Day 256: Learn to love long-form

May 17, 2011 § Leave a comment

I knew when I came to Medill that I wanted to write narrative nonfiction, but was only vaguely familiar with famous nonfiction writers. As an English major, I’d always considered nonfiction writers second tier – failed Faulkners and Hemingways. I knew big names like Hunter S. Thompson and Tom Wolfe, but had read little of their work.

Back in January I posted five of my all-time favorite short stories. Well, this quarter in my magazine classes, I’ve had the privilege of reading some of the best prose ever written, and tonight I’d like to share five of my favorite long-form narrative nonfiction stories.

1. “Frank  Sinatra Has a Cold” by Gay Talese, Esquire 1966

The god of profiles takes on Old Blue Eyes. In the 70th anniversary issue of Esquire, this story was named the “Best Story Esquire Ever Published.” The sheer amount of reporting it must have involved just blows my mind. Talese is a god.

2. “Consider the Lobster” by David Foster Wallace, Gourmet 2004

The late, incredibly great David Foster Wallace, who took his own life in 2008, probably could’ve populated all five slots on this list. Although most well known for his fiction, Wallace’s nonfiction rivals many career long-form writers. In this particular piece he somehow convinced the now defunct Gourmet magazine to let him compose a few thousand word treatise on the grotesqueness of a lobster festival in Maine, complete with a full page and a half of humorous endnotes.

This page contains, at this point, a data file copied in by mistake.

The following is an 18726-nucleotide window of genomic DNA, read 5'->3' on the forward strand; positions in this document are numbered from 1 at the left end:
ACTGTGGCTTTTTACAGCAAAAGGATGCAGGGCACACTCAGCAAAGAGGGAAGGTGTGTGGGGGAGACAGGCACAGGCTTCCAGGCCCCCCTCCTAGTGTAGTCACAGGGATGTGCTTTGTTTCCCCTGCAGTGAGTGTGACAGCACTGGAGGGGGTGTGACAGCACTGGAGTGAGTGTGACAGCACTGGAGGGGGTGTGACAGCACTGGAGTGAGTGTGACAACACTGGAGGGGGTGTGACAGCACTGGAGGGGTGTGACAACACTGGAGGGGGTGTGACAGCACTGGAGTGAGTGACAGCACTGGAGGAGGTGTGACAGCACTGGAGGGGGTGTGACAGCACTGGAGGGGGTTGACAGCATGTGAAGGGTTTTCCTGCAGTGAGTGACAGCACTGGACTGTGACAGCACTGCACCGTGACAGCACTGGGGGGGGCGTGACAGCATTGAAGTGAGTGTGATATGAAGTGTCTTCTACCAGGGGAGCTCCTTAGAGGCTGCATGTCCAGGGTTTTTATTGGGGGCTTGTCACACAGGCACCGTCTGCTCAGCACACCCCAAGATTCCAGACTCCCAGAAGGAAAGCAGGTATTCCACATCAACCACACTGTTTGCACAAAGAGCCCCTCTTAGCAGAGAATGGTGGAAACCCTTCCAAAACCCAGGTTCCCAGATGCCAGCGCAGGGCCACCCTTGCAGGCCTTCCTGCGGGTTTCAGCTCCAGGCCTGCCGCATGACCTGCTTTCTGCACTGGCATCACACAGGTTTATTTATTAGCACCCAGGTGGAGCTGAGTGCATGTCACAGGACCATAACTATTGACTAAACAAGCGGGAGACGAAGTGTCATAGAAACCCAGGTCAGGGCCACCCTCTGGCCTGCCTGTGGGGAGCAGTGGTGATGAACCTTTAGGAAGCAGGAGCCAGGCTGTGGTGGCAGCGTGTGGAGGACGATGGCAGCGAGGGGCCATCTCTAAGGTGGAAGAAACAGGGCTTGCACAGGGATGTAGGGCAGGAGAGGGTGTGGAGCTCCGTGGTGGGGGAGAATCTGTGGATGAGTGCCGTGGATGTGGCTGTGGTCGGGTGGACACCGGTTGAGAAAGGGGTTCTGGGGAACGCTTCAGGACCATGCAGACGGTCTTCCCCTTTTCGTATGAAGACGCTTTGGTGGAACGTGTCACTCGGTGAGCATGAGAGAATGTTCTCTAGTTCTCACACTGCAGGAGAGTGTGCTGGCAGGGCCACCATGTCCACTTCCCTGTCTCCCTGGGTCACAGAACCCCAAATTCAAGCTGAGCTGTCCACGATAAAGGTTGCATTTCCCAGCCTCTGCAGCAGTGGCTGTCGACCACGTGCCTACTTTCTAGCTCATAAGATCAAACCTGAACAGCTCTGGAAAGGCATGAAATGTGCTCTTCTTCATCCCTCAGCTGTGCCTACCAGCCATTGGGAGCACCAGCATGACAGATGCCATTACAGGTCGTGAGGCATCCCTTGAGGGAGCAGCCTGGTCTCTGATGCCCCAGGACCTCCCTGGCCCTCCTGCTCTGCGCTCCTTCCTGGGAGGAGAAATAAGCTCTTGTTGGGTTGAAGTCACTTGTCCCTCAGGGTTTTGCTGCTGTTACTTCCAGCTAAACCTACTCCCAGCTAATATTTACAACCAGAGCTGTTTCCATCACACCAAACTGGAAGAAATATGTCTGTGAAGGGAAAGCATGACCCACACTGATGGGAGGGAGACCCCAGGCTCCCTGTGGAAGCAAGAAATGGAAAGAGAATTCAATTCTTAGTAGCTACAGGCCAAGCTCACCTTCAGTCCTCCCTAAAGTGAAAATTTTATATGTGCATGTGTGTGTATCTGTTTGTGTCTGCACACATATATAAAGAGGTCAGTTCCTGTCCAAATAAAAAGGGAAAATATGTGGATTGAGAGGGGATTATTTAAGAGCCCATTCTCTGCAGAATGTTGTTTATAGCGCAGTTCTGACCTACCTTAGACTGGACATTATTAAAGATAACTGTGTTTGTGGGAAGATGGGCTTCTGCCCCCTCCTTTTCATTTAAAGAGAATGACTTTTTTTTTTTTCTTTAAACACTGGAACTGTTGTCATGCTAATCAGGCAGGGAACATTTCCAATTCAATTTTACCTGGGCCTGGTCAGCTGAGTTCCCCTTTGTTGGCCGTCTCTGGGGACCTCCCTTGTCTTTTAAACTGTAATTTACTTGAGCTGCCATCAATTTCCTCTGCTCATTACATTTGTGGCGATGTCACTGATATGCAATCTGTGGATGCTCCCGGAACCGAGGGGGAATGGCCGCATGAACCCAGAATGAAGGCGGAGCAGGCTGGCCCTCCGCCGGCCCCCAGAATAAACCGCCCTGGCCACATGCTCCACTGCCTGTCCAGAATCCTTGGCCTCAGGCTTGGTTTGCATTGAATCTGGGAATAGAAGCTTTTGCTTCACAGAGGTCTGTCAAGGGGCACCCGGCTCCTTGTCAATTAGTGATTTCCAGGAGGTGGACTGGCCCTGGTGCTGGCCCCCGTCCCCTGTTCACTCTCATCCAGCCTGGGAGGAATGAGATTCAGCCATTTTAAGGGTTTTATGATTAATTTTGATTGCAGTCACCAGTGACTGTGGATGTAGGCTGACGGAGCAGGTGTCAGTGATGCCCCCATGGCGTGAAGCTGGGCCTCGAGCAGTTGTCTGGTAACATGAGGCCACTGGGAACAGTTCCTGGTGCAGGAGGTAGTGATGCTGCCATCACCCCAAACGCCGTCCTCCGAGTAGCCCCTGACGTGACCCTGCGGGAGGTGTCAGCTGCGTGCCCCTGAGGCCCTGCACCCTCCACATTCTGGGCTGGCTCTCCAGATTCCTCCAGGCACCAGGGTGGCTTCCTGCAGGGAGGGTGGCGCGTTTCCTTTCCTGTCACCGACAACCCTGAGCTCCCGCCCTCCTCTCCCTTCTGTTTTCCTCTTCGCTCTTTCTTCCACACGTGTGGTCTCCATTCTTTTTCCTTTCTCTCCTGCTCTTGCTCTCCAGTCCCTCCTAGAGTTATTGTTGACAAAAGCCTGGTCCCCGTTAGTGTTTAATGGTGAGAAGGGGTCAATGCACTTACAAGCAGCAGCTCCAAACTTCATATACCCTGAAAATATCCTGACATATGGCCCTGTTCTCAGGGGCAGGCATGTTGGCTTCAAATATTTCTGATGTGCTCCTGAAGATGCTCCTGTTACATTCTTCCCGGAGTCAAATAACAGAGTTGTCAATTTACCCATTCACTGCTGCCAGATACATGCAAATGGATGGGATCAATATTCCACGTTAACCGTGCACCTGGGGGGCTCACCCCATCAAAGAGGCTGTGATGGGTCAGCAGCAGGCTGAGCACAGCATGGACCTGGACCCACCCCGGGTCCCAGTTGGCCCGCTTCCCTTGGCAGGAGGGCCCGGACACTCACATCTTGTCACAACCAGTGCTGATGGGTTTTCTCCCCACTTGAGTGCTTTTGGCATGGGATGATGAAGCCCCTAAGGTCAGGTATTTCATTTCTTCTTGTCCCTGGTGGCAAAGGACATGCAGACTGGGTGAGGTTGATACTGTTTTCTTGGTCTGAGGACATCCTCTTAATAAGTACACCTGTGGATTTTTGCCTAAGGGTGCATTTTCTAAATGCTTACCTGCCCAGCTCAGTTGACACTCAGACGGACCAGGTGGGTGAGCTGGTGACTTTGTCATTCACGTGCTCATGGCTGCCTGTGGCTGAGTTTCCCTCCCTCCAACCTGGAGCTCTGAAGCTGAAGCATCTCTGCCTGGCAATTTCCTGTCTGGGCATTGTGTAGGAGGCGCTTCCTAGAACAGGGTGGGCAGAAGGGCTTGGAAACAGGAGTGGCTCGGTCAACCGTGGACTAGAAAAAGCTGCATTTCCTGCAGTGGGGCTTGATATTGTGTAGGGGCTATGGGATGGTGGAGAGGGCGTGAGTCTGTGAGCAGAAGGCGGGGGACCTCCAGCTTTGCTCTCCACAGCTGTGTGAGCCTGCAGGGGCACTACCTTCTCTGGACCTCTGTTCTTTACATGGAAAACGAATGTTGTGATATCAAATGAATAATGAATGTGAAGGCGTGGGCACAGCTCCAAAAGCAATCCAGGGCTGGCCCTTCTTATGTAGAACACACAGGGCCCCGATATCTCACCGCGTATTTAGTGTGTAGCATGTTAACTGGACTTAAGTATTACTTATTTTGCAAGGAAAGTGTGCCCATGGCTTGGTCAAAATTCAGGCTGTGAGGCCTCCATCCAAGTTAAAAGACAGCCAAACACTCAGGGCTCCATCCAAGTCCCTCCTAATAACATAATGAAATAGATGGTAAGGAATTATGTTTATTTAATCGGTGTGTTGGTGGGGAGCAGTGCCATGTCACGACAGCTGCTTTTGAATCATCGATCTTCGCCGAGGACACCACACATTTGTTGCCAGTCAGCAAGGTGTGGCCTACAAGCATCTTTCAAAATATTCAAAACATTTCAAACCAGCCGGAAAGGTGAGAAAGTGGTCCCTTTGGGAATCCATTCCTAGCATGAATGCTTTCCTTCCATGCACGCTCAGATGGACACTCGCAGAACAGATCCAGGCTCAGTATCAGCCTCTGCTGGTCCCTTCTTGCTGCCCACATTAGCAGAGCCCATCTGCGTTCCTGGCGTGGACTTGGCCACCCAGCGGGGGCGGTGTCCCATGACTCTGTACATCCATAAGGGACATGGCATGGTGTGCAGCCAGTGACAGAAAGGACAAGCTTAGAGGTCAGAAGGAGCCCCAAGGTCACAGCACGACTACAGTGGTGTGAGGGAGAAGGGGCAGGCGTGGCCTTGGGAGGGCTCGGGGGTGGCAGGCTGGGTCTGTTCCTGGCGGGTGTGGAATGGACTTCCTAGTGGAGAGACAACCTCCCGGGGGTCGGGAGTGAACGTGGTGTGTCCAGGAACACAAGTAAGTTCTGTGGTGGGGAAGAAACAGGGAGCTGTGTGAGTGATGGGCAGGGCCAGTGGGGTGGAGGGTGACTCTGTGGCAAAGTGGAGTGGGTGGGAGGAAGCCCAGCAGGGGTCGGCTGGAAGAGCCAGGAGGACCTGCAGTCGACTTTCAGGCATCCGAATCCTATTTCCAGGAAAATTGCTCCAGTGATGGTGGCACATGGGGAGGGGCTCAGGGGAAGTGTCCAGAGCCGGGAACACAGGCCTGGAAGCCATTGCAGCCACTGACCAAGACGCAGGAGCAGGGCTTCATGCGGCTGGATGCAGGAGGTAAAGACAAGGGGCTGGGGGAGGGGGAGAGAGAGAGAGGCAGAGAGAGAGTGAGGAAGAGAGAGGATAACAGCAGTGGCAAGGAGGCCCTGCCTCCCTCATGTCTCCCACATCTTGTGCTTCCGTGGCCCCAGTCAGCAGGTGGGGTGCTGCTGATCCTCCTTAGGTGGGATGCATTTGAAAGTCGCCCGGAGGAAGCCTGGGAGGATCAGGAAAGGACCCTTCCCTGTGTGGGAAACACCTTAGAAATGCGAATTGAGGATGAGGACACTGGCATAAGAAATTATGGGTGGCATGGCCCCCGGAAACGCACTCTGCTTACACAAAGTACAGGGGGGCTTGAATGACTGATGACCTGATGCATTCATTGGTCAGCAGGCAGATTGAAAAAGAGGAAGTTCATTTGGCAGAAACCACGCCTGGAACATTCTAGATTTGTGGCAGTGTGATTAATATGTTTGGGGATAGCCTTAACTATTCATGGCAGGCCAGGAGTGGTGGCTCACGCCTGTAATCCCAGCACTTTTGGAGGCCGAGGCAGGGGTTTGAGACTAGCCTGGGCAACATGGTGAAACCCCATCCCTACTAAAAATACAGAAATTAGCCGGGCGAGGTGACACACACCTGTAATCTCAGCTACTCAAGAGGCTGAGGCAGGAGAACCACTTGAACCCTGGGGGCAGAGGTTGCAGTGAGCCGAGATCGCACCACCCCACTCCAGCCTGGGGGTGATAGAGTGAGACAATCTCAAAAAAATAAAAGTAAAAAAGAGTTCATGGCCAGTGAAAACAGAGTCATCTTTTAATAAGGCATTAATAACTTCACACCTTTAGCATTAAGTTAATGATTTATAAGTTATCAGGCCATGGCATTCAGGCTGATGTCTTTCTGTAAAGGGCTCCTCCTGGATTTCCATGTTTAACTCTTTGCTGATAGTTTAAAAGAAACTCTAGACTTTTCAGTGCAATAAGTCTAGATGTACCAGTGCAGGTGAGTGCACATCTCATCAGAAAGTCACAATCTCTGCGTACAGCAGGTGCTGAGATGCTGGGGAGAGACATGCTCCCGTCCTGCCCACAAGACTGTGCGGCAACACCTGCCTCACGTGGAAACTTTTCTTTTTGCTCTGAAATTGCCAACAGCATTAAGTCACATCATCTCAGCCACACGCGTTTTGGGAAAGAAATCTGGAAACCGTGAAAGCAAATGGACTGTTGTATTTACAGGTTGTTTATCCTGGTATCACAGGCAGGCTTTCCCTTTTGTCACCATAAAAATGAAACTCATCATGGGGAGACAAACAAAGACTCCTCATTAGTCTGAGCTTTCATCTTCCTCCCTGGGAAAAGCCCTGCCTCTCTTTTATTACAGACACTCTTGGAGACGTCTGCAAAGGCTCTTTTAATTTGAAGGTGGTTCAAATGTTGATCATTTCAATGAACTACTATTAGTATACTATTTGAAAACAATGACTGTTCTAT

3. “Can You Say…Hero?” by Tom Junod, Esquire 1998

Junod writes an intensely personal profile of Fred Rogers, best known as the Mr. Rogers of “Mr. Roger’s Neighborhood.” Who knew such a long piece about a little old man in cardigan could make you tear up more than once?

4. “The Ketchup Conundrum” by Malcolm Gladwell, The New Yorker 2004

I would love to spend an afternoon waltzing through the brain of Malcolm Gladwell so I could steal all of his story ideas. In classic Gladwell fashion, he takes the mundane (in this case, ketchup), and writes a fascinating essay on why Heinz dominates the market. I could’ve picked almost any Gladwell piece, but this one I particularly enjoy.

5. “The Things That Carried Him” by Chris Jones, Esquire 2008

This story speaks to our times, playing off the title of Tim O’Brien’s short story about the Vietnam War, “The Things They Carried.” With explicit detail, Jones follows the body of a soldier killed in Iraq up until his casket is buried. Very moving.

Read at least one of them. I dare you.

For a more complete list, the blog Cool Tools has assembled links to the “Best Magazine Articles Ever” here: http://www.kk.org/cooltools/the-best-magazi.php.

Goodnight.


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